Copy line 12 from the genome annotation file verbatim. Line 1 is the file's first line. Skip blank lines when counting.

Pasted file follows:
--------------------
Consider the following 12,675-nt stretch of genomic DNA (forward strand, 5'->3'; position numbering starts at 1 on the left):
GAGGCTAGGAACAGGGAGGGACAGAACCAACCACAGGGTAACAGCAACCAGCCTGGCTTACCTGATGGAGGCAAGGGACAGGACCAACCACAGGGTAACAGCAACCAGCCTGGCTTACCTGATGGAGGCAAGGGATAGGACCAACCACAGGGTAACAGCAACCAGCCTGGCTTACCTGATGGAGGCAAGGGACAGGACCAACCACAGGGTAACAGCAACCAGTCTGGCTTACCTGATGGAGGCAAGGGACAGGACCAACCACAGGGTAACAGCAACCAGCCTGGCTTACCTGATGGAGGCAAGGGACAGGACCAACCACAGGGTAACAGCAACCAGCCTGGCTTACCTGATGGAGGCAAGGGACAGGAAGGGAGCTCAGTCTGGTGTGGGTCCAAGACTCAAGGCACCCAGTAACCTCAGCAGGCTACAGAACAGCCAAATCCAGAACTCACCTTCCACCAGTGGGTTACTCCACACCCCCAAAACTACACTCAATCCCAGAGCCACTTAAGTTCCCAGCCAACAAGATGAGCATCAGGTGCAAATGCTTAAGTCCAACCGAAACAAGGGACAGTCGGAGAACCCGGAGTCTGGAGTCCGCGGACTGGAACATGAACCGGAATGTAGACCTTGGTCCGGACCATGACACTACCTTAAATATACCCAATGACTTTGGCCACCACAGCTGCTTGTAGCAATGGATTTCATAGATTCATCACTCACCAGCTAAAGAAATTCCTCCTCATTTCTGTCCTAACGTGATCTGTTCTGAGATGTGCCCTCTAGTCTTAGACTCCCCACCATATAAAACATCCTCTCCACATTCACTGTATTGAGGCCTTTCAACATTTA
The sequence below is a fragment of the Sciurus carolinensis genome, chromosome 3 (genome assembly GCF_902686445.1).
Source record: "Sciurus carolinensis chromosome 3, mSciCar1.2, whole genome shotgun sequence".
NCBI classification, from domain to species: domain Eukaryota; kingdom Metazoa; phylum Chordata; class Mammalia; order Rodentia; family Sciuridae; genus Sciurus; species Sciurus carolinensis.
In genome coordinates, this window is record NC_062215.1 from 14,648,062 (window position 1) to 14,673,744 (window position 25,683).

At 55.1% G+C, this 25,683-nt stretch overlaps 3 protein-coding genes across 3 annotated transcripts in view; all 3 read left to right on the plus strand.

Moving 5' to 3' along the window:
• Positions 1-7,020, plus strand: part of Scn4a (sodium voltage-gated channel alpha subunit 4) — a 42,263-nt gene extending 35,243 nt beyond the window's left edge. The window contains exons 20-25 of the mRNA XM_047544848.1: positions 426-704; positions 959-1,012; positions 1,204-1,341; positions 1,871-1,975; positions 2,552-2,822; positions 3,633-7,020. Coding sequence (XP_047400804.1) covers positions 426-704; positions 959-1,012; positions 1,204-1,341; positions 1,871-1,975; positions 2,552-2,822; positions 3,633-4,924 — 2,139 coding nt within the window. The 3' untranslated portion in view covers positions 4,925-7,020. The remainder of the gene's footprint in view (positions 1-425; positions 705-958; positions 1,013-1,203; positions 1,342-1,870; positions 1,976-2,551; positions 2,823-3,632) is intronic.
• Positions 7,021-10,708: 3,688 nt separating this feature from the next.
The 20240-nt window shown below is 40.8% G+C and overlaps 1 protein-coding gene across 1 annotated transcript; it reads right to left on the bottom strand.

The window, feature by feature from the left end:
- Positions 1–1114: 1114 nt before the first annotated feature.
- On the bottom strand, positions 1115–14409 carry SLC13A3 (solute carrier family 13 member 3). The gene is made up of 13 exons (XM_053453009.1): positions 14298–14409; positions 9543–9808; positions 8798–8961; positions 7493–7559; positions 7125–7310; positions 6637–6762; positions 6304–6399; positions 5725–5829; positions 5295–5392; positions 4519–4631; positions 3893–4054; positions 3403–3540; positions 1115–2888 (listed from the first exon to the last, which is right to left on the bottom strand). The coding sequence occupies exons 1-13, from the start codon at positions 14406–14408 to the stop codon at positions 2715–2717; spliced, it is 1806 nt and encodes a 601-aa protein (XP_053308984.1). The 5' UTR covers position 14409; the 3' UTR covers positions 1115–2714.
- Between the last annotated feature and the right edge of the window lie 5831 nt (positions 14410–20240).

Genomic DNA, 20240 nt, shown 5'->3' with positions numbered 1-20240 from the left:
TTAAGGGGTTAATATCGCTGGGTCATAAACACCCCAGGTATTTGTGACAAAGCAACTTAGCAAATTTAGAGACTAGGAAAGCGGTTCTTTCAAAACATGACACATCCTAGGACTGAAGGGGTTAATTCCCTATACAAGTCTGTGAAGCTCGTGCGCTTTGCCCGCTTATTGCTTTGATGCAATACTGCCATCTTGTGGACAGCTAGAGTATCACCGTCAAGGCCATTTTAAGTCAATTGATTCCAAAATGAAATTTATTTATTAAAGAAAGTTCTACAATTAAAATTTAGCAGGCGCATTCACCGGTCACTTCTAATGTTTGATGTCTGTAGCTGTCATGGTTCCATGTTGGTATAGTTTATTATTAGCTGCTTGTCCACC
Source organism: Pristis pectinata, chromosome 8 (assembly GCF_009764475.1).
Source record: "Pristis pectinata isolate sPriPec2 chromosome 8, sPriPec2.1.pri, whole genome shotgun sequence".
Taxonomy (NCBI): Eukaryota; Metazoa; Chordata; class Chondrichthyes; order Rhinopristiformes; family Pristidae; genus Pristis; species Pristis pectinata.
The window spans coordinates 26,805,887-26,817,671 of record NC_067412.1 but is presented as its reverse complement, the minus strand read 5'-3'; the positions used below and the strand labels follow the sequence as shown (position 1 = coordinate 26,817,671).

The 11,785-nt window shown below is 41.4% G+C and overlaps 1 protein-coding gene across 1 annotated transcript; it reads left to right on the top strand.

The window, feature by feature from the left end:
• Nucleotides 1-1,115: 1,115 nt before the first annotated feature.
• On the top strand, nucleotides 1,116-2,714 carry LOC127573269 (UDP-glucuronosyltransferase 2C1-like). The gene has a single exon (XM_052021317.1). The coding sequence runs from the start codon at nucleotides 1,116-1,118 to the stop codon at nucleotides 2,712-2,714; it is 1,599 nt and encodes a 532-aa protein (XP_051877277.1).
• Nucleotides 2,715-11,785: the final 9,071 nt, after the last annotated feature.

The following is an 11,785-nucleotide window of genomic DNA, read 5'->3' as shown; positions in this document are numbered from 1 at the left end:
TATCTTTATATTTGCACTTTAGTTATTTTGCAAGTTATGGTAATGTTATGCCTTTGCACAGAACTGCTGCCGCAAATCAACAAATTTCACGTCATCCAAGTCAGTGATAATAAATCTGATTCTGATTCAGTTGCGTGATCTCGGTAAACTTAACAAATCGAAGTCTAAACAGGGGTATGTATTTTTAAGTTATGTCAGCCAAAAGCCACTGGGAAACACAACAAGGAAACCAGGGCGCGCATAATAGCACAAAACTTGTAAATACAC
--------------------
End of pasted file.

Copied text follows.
The window, feature by feature from the left end: